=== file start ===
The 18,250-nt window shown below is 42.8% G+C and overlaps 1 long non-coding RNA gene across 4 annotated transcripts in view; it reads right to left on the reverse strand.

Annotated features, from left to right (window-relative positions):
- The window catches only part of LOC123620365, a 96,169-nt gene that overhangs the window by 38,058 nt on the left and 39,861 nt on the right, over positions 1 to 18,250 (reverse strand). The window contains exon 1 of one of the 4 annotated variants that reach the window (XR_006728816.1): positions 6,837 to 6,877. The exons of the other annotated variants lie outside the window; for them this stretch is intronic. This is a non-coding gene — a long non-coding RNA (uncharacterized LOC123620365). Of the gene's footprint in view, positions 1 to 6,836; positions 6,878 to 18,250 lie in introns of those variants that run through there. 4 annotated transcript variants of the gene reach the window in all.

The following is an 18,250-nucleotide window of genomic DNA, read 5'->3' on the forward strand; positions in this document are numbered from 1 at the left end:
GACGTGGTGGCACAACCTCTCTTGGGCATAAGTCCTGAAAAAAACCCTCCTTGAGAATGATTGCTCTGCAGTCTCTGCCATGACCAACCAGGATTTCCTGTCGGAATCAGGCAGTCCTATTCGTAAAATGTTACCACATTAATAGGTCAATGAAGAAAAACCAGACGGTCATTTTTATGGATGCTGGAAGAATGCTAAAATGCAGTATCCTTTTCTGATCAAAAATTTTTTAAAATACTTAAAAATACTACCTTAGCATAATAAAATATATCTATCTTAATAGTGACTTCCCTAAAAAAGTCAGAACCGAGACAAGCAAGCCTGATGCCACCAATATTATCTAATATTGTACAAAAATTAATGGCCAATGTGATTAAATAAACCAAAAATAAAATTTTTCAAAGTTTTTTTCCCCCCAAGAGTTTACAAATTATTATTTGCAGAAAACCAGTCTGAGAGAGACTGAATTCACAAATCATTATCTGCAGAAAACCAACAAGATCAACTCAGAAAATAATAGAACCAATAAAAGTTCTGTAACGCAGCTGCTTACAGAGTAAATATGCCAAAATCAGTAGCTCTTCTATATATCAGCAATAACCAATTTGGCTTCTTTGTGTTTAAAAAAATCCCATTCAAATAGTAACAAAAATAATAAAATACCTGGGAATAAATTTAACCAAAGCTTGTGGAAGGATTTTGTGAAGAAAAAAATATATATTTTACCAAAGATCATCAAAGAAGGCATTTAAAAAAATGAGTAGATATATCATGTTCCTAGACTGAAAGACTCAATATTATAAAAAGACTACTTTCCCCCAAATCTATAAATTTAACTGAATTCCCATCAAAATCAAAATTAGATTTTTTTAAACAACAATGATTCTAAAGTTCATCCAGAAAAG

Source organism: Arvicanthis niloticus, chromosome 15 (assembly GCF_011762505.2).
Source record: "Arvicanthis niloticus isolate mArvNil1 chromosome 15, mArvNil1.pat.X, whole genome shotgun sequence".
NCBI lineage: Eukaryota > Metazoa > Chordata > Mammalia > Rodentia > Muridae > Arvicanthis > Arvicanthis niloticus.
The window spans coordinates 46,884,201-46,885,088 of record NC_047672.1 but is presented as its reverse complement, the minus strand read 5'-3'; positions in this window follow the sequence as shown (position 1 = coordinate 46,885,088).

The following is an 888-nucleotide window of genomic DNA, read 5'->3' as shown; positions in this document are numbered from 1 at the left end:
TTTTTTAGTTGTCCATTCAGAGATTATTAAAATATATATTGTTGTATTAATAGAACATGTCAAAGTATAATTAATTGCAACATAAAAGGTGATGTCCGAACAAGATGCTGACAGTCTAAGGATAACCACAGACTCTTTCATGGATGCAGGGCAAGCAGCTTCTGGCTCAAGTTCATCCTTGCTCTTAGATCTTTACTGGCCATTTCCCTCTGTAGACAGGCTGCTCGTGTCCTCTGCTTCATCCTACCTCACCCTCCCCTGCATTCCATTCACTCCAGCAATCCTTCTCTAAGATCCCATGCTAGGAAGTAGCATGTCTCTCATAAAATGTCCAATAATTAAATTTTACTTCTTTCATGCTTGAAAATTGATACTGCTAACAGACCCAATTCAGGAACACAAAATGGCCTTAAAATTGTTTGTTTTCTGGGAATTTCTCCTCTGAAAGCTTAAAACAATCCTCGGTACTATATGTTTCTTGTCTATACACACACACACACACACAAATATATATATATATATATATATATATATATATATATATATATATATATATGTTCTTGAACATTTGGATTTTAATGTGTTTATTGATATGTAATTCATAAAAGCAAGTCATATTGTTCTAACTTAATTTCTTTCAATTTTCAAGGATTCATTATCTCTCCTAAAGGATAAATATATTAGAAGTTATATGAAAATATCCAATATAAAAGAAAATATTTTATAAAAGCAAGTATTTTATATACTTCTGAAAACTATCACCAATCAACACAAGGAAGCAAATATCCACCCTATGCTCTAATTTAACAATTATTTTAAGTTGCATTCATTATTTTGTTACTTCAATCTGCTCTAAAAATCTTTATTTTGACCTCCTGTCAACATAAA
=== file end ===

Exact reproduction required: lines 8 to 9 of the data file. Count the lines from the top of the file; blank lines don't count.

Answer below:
NCBI lineage: Eukaryota > Metazoa > Chordata > Mammalia > Rodentia > Muridae > Arvicanthis > Arvicanthis niloticus.
The window spans coordinates 46,884,201-46,885,088 of record NC_047672.1 but is presented as its reverse complement, the minus strand read 5'-3'; positions in this window follow the sequence as shown (position 1 = coordinate 46,885,088).